Dr. Kimberly Poole has distinct recollections of Memorial Stadium. As a high-schooler in nearby Seneca, she worked in the concession stands to raise funds for the Bobcats’ marching band. In 2002, she was a master’s graduate when an infamous thunderstorm wreaked havoc on the crowd and led to a permanent change of venue for Clemson commencement ceremonies.
Now she’s set to add another unique perspective Saturday evening when the top-ranked Clemson football team takes the field against Charlotte. Poole has been named Staff Member of the Game for Student Affairs, a distinction annually afforded to one impactful employee from the division during Fall Family Weekend.
“It’s a little bit surreal, having grown up in the area and having been at so many games over the years,” Poole said. “It’s humbling to be acknowledged in a public way, but also gratifying to know you’re doing your best to serve Clemson students.”
Poole is an associate dean of students and the director of the Office of Advocacy and Success. She oversees a staff whose overarching purpose is to serve Clemson students as a trusted place for care and referrals to campus and community partners. She manages the dean on-call system, chairs the University’s behavioral intervention team and is a member of the threat assessment team.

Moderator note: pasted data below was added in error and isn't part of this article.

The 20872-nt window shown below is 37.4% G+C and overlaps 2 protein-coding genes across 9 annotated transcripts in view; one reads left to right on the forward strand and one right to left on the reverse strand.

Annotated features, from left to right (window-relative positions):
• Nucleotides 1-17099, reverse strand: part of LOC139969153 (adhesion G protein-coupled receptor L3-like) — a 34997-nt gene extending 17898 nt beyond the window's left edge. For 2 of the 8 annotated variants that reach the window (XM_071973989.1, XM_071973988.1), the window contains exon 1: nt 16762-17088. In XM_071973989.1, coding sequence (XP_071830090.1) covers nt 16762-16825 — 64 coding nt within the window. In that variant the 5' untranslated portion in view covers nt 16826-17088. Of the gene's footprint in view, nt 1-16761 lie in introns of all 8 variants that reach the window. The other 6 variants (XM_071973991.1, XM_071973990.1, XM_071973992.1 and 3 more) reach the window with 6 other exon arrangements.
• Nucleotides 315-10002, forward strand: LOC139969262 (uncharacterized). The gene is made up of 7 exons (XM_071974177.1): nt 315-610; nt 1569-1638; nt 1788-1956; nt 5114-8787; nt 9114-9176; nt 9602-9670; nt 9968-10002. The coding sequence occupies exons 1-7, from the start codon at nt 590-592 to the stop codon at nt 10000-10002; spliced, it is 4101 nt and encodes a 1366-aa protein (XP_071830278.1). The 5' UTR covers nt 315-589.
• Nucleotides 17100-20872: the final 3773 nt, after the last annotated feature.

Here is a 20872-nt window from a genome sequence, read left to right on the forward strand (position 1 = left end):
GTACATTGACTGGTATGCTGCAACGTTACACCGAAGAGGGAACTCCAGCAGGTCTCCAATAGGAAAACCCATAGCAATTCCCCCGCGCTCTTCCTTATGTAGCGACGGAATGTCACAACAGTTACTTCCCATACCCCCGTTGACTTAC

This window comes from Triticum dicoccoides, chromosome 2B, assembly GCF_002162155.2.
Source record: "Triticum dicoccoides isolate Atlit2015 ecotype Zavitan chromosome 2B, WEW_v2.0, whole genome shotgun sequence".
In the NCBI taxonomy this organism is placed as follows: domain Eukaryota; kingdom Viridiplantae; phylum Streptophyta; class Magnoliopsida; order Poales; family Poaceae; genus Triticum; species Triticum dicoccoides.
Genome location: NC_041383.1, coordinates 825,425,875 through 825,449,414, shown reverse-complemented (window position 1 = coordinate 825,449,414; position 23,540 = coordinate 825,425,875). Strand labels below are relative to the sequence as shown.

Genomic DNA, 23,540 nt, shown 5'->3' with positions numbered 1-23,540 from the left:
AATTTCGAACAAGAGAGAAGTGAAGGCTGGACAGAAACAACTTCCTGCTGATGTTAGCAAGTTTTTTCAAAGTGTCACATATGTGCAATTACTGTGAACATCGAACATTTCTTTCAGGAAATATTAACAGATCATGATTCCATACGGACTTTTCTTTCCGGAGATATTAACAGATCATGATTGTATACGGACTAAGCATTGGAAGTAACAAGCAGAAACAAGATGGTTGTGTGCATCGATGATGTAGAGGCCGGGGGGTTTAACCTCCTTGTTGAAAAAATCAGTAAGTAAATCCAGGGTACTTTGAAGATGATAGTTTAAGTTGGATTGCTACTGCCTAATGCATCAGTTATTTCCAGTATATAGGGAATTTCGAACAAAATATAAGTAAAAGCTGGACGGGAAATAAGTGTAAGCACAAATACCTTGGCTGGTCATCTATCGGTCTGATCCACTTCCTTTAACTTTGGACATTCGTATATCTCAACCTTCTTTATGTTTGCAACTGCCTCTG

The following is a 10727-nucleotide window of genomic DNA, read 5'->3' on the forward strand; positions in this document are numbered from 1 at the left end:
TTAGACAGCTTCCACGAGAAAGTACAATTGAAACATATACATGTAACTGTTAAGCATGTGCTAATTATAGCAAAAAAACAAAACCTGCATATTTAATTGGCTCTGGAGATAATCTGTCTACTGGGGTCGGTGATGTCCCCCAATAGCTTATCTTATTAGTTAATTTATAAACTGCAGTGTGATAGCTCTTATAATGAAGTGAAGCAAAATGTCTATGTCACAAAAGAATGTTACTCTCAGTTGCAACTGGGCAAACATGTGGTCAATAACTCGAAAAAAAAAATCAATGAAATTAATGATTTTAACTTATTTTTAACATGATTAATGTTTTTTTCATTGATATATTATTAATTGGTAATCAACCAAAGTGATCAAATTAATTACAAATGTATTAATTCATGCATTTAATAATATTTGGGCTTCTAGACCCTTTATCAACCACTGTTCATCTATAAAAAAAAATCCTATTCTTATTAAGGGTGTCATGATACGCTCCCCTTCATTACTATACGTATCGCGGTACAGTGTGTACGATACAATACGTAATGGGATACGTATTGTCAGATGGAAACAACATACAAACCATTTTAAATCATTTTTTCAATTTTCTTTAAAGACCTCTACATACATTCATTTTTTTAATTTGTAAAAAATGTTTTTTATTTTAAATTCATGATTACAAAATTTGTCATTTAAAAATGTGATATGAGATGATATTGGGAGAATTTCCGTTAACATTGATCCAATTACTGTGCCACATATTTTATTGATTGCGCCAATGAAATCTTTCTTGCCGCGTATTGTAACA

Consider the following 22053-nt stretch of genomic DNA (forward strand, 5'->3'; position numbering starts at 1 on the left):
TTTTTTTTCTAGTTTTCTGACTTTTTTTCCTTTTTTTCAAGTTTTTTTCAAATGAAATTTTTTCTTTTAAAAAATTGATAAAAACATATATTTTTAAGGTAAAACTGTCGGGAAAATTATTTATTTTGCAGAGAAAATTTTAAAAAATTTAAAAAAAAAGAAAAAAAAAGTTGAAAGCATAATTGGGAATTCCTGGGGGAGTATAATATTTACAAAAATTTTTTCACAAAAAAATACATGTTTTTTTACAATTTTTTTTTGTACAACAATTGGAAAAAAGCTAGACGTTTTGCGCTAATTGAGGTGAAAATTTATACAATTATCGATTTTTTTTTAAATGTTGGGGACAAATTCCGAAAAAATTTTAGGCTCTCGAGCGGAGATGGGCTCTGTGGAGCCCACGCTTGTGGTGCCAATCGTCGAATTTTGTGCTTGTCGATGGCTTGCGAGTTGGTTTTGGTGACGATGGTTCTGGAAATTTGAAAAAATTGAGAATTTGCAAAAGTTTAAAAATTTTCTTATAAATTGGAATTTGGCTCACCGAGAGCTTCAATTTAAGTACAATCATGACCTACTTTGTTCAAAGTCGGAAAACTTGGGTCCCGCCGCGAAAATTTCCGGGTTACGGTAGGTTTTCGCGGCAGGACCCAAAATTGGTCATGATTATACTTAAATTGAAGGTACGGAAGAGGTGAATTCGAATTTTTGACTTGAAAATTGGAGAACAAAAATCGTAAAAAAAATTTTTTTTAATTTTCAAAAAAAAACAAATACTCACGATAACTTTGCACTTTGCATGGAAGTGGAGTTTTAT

She also serves as a liaison for the graduate school and international services, and is an advisor for Graduate Student Government (GSG). Poole was a member of the inaugural President’s Leadership Institute cohort in 2016-17.
“Kimberly has excelled in her role as director of Advocacy and Success, and we are excited to honor her in this way,” said Vice President for Student Affairs Almeda Jacks. “She is well-respected by her colleagues and provides such a caring presence for our students.”
Poole graduated from Clemson with three degrees, including a doctorate in educational leadership with an emphasis in higher education. She was a clinician for Counseling and Psychological Services (CAPS) for about a decade prior to her current role, where she served as the coordinator of relationship and sexual violence services.
A first-generation college student, Poole has invited her mother, Joanne, to take the field with her and be by her side as she is honored during the first half.
“She’s crazy excited about it, probably even more so than me!” Poole said. “It’s a great way for me to honor her, because of how much she’s supported me in all aspects of life over the years.”
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